The police escalated the encounter to a level three intrusion when they approached defendant, who had begun to exit the vehicle, and ordered him to remain in the vehicle (see Harrison, 57 NY2d at 475-476; see also Thomas, 19 AD3d at 36). Evaluating the totality of the circumstances (see People v Simmons, 30 NY3d 957, 958 [2017]), we conclude that the police conduct was justified by the officers' reasonable suspicion that defendant was the suspect described in the dispatch (see generally De Bour, 40 NY2d at 223). The officers found defendant less than two miles away from the scene of the stabbing, which had occurred approximately 20 minutes earlier. Defendant's gender, race, height, and weight matched the description of the stabbing suspect. Furthermore, witnesses at the scene of the stabbing informed the police that the suspect left the scene in a small silver vehicle driven by a black female and that the vehicle may have been headed toward a residence on Mark Avenue. Defendant was a passenger in a silver vehicle driven by a black female, and the driveway in which the driver parked the vehicle was 50 to 75 yards from Mark Avenue. Under those circumstances, the police [*2]reasonably concluded that defendant was the suspect for whom they were looking (see People v Santiago, 142 AD3d 1390, 1391 [4th Dept 2016], lv denied 28 NY3d 1127 [2016]; People v Powell, 101 AD3d 1783, 1785 [4th Dept 2012], lv denied 20 NY3d 1102 [2013]; People v Moss, 89 AD3d 1526, 1527 [4th Dept 2011], lv denied 18 NY3d 885 [2012]). In light of the report that the suspect was armed with a knife, we further conclude that, upon asking defendant to exit the vehicle, the police lawfully frisked him for weapons (see De Bour, 40 NY2d at 223; People v Thompson, 132 AD3d 1364, 1364-1365 [4th Dept 2015], lv denied 27 NY3d 1156 [2016]).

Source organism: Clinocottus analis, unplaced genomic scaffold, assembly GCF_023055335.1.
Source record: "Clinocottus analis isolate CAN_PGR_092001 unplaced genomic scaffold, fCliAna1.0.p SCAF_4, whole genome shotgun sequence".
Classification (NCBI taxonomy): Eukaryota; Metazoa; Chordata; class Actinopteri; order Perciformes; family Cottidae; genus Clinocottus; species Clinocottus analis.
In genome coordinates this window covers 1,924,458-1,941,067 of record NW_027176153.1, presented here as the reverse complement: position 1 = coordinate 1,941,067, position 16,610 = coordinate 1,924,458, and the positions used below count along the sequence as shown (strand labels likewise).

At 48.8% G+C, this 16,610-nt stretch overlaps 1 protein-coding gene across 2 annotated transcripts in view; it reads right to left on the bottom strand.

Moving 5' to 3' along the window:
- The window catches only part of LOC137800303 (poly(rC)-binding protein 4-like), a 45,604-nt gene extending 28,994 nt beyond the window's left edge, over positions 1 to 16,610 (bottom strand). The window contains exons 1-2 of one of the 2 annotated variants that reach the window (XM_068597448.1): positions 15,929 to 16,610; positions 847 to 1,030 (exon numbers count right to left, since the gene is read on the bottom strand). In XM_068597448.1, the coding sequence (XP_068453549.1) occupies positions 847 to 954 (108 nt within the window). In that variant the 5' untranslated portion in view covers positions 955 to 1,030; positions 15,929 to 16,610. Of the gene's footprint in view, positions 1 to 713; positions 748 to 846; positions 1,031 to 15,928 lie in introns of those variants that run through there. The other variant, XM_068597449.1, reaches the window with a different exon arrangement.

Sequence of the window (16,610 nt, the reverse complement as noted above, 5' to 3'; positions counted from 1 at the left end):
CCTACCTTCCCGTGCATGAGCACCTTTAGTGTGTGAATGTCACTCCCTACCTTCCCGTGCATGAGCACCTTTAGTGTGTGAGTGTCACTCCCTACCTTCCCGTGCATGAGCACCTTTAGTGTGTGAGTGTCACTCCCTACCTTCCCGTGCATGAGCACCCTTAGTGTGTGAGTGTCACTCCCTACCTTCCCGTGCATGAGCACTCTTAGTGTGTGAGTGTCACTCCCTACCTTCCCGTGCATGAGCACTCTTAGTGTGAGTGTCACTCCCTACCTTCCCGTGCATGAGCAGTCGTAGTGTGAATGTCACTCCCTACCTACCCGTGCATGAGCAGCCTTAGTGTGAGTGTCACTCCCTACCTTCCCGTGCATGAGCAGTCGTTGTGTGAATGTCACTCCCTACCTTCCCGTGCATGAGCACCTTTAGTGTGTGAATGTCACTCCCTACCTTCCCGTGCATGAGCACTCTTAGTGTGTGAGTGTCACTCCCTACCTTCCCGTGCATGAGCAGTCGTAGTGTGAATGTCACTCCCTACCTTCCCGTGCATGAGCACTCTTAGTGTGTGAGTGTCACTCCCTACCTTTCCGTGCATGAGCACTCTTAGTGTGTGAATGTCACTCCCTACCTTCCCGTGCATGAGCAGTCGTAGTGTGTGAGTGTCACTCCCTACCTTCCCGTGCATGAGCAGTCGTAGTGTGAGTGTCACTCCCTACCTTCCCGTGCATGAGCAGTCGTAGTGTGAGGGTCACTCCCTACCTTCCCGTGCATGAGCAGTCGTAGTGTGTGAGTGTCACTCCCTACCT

We reject defendant's claim that the police conduct was unreasonable because the officers failed to use an available, less intrusive procedure to establish his identity and verify whether he was the person described by the witnesses to the stabbing (see generally People v Pruitt, 158 AD3d 1138, 1139-1140 [4th Dept 2018], lv denied 31 NY3d 1120 [2018]). Both of defendant's suggested procedures, i.e., that the police could have searched computer databases for his photograph or conducted a showup procedure with witnesses from the stabbing scene, would have entailed removing defendant from the vehicle so that his facial features and build could be seen, either by the police or by witnesses, and thus were no less intrusive than the procedure used by the officers.

We agree with the People that defendant failed to establish standing to challenge the consent to search the vehicle given to the police by the driver thereof (see People v Reynolds, 216 AD2d 883, 883 [4th Dept 1995], lv denied 86 NY2d 801 [1995], citing People v Ponder, 54 NY2d 160, 164-166 [1981]). In any event, the record establishes that the driver voluntarily consented to the search of the vehicle that yielded the gun under the front passenger seat (see People v Washington, 50 AD3d 1539, 1540 [4th Dept 2008], lv denied 11 NY3d 742 [2008]). Upon determining that defendant did not possess a valid firearms permit, the police had probable cause to arrest him (see De Bour, 40 NY2d at 223) and then search his person incident to that lawful arrest (see People v Pace, 143 AD3d 1286, 1287 [4th Dept 2016], lv denied 28 NY3d 1149 [2017]).

We have examined defendant's remaining claims and conclude that none warrants reversal or modification of the judgment.

Entered: June 7, 2019

Mark W. Bennett

Clerk of the Court